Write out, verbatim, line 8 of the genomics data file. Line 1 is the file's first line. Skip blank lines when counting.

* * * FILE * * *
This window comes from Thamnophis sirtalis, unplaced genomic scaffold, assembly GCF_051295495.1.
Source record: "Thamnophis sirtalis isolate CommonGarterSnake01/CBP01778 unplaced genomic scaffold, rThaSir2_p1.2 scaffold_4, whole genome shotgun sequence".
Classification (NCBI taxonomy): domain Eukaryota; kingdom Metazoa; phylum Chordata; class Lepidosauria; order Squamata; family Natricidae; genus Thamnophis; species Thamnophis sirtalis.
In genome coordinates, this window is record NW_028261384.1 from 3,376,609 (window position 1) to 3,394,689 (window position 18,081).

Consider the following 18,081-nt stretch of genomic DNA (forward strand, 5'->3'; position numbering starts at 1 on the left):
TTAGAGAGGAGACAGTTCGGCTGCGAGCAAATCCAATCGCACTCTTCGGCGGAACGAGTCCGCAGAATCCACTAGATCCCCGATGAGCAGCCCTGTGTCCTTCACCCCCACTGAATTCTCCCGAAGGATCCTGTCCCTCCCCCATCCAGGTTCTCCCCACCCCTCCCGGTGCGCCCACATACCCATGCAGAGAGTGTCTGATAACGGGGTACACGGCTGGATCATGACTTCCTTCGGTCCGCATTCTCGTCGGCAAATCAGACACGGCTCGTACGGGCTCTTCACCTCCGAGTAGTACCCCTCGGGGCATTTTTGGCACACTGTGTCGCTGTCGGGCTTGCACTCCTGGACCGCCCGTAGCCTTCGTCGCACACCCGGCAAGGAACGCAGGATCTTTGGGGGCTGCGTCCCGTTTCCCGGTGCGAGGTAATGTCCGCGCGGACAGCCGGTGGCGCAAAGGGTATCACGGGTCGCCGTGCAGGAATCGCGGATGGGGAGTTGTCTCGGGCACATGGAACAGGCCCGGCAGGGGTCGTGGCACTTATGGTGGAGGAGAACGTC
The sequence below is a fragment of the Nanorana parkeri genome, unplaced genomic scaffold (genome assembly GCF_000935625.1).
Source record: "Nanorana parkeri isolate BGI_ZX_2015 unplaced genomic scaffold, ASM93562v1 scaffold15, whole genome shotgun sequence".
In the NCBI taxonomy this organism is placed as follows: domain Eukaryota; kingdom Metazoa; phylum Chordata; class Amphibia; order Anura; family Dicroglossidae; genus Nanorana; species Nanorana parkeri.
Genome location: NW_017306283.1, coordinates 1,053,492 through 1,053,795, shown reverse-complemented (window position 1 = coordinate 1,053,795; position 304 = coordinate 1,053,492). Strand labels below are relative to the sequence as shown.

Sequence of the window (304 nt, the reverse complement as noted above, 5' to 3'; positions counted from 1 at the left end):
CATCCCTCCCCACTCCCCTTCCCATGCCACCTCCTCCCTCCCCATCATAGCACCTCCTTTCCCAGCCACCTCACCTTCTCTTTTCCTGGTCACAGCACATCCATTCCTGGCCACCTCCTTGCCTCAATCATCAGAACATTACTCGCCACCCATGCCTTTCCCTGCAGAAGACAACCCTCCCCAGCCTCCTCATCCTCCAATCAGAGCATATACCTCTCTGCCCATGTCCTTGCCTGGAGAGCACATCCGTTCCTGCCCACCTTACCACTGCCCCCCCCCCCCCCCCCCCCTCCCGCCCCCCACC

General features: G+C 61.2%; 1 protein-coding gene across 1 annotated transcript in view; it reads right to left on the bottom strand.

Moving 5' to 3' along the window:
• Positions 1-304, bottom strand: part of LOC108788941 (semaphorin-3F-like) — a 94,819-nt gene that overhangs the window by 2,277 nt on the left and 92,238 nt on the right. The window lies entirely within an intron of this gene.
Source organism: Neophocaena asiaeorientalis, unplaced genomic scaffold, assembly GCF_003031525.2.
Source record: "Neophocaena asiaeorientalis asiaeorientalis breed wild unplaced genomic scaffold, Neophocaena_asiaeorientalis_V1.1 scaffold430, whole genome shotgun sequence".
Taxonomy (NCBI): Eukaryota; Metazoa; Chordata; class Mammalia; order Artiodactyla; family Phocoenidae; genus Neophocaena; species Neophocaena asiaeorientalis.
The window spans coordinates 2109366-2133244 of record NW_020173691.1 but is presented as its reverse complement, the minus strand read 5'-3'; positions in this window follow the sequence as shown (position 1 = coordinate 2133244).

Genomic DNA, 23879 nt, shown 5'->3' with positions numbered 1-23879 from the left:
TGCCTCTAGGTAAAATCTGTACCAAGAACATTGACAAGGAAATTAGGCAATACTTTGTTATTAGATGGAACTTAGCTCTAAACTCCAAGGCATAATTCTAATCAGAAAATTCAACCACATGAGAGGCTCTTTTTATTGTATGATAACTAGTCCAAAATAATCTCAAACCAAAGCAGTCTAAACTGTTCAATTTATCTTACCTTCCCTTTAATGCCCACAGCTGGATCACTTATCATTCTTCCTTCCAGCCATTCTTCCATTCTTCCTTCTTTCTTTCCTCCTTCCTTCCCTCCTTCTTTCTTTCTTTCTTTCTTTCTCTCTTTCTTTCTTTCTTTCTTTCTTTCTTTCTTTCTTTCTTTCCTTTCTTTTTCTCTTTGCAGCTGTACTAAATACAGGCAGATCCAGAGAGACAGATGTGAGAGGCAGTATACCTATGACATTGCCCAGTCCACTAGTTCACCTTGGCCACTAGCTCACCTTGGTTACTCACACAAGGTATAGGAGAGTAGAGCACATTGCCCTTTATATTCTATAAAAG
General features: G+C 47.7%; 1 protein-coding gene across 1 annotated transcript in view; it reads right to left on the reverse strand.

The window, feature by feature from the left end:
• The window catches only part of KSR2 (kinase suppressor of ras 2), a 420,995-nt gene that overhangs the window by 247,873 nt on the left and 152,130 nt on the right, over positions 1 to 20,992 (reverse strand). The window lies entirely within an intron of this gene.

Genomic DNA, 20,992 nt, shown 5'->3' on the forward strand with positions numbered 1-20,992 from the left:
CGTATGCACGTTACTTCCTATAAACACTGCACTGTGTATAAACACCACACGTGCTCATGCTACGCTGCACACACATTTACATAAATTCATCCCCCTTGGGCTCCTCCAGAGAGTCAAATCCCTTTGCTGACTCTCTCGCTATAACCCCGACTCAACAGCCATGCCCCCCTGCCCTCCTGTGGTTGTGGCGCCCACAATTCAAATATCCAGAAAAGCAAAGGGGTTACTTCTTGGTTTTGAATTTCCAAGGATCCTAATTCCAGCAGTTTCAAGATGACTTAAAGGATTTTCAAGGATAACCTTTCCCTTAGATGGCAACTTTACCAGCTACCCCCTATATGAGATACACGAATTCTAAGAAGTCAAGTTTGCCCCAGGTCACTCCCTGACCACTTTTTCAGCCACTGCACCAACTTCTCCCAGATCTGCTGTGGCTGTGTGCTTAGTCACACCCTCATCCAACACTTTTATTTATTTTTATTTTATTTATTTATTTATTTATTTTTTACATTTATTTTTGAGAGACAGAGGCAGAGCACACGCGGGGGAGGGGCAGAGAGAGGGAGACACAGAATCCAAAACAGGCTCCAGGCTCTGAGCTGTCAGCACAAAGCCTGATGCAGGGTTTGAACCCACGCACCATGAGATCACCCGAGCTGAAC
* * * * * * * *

Source record: "Nanorana parkeri isolate BGI_ZX_2015 unplaced genomic scaffold, ASM93562v1 scaffold15, whole genome shotgun sequence".